Kachin Independence Army soldiers guard an outpost in Northern Burma's Kachin-controlled region on January 31. Journalists who cover the conflict have been subject to email hacking attacks. (AP/Alexander F. Yuan)
Kachin Independence Army soldiers guard an outpost in Northern Burma's Kachin-controlled region on January 31. Journalists who cover the conflict have been subject to email hacking attacks. (AP/Alexander F. Yuan)

As censorship wanes, cyberattacks rise in Burma

Cyberattacks on news websites and apparent government hacking into journalists’ email accounts have raised new questions about the integrity of media reforms in Burma. The New York Times reported on Sunday that several journalists who regularly cover Burma-related news recently received warning messages from Google that their email accounts may have been hacked by “state-sponsored attackers.”

Burma-based Associated Press reporter Aye Aye Win and Thailand-based Swedish reporter Bertil Lintner both recently received the Google warnings, according to The New York Times report. Irrawaddy reporter Saw Yan Naing and Weekly Eleven News Journal Executive Editor Nay Htun Naing told CPJ that they, too, had recently been warned by Google that their accounts may have been compromised.

All of the journalists have reported on the armed conflict between ethnic guerillas and government forces in the country’s northern Kachin state, despite official attempts to bar reporting from the area. Weekly Eleven was the first local publication to report in late December that government forces had used air power against rebel positions–news that sparked international condemnation of the conflict’s escalation.

While President Thein Sein’s quasi-civilian administration has loosened restrictions on the press–for example, ending pre-publication censorship of newspapers and magazines last year–many local journalists and editors remain skeptical about his government’s commitment to press and Internet freedoms.

The Electronic Act, a law used to prosecute and jail journalists under the previous military junta, is still on the books and allows for seven- to 15-year prison terms for receiving or sending information over the Internet deemed a threat to state security, community peace and tranquility, or national solidarity.   

The Google warning said that “we believe that state-sponsored attackers may be attempting to compromise your account or computer” and “It’s likely that you received emails containing malicious attachments, links to malicious software downloads, or links to fake websites that are designed to steal your passwords or other personal information.”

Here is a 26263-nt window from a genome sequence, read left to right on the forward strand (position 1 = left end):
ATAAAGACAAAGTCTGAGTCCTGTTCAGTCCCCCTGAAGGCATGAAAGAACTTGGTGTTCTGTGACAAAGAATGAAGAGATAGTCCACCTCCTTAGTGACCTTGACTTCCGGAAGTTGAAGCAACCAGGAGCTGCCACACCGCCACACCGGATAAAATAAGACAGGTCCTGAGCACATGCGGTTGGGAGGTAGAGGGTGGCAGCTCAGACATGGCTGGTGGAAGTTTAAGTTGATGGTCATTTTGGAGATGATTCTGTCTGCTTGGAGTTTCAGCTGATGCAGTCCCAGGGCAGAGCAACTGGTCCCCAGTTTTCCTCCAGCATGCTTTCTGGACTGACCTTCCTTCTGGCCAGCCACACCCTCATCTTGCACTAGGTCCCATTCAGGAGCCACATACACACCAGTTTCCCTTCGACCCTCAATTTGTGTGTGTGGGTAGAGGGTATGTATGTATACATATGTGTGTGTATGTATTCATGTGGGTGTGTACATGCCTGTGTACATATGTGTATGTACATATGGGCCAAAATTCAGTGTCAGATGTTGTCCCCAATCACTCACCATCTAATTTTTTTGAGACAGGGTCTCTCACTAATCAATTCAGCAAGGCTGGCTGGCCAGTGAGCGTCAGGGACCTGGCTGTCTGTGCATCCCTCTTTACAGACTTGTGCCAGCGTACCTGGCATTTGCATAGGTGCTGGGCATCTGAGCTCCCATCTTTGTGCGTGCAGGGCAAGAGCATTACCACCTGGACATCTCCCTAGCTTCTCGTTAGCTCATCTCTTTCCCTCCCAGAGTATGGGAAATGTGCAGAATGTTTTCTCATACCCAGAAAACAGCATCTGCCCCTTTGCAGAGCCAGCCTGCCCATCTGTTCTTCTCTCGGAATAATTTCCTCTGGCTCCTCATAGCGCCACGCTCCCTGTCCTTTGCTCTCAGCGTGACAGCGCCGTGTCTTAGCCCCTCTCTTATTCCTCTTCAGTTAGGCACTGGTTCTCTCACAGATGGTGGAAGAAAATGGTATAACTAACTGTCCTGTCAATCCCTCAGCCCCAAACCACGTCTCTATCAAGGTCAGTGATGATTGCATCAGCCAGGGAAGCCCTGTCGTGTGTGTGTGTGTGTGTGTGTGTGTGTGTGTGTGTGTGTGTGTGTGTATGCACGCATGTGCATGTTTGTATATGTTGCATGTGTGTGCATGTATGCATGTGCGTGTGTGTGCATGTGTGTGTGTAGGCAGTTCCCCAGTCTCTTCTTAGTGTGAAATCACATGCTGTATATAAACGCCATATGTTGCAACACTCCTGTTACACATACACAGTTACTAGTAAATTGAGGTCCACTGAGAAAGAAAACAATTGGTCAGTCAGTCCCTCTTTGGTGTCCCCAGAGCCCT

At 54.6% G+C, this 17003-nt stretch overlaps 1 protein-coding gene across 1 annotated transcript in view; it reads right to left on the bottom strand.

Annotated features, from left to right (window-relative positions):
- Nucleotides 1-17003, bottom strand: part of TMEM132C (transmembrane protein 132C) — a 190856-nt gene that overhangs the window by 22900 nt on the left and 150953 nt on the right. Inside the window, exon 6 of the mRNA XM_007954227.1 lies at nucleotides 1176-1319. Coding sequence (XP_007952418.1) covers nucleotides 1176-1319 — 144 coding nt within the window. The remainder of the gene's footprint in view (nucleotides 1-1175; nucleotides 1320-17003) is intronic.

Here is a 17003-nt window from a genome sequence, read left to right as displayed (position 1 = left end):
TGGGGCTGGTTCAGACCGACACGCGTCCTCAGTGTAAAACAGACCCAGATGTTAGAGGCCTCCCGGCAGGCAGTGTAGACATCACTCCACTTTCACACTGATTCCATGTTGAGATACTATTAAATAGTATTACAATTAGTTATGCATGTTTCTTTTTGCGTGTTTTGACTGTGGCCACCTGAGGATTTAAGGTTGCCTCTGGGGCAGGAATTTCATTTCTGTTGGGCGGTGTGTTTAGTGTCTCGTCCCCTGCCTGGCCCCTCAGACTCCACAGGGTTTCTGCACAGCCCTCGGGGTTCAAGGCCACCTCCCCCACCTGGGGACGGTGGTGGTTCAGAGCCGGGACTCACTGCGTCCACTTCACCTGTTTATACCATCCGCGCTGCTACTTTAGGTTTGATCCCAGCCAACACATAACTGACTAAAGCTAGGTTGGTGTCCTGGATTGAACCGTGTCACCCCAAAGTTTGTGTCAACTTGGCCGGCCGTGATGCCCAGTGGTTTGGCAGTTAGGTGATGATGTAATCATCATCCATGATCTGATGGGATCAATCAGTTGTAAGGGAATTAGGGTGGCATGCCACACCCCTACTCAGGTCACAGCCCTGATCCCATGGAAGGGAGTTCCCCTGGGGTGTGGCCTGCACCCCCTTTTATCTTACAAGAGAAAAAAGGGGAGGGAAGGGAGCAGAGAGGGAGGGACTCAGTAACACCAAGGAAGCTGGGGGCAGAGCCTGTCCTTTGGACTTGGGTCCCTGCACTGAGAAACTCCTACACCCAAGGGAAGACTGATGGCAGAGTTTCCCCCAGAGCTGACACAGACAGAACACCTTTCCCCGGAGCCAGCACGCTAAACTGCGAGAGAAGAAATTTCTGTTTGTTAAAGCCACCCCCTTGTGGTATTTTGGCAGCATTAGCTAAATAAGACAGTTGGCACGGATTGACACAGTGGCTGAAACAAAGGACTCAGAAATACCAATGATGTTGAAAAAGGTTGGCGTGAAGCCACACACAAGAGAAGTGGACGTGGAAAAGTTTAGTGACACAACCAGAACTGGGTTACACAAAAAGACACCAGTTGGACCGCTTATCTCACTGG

The warnings follow cyberattacks against independent local media. Weekly Eleven‘s website was hacked and temporarily disabled on January 15 and 16, according to a February 5 memorandum of complaint, addressed to the National Press Council and copied to Thein Sein, calling for an independent investigation into the attacks. The letter, written by Weekly Eleven Chief Editor Wai Phyo and reviewed by CPJ, said the hackers identified themselves as “Red Army Team.”  

The Voice, another local news publication, reported that anonymous hackers referring to themselves as “MMFC” and “Anonymous Myanmar” infiltrated and posted unsanctioned information to their Facebook page on February 4, according to the same memorandum.

Exile-run media groups like Irrawaddy and Democratic Voice of Burma have been hit in the past with anonymous distributed denial-of-service (DDoS) attacks that disabled their websites at crucial news junctures, such as during the 2007 government crackdown on Buddhist monk-led street protests. Government officials have consistently denied responsibility for those attacks.

This time, however, there are significant leads that a truly independent probe should actively pursue. In his complaint letter, Wai Phyo noted that the military-aligned Myanmar Express in reports on its website rightly predicted the cyberattacks against Weekly Eleven and had previously published the same information that was posted by hackers to The Voice‘s Facebook page.

“It is strongly suspected that the people representing Myanmar Express website seem to be some army officers with a hardline attitude and outlook who are collaborating with some department that is displeased with ongoing democratization,” Wai Phyo wrote.

Burma’s Ministry of Defense has chafed at critical reporting, saying in a rare public statement on January 29 that international organizations, embassies, and media were “fabricating news” about the Kachin conflict. If peeved army officials are indeed responsible for the recent cyberattacks, Thein Sein can make good on his reform vows by punishing them under the law while allowing the media to report freely on the conflict without fear of reprisal on the ground or in cyberspace.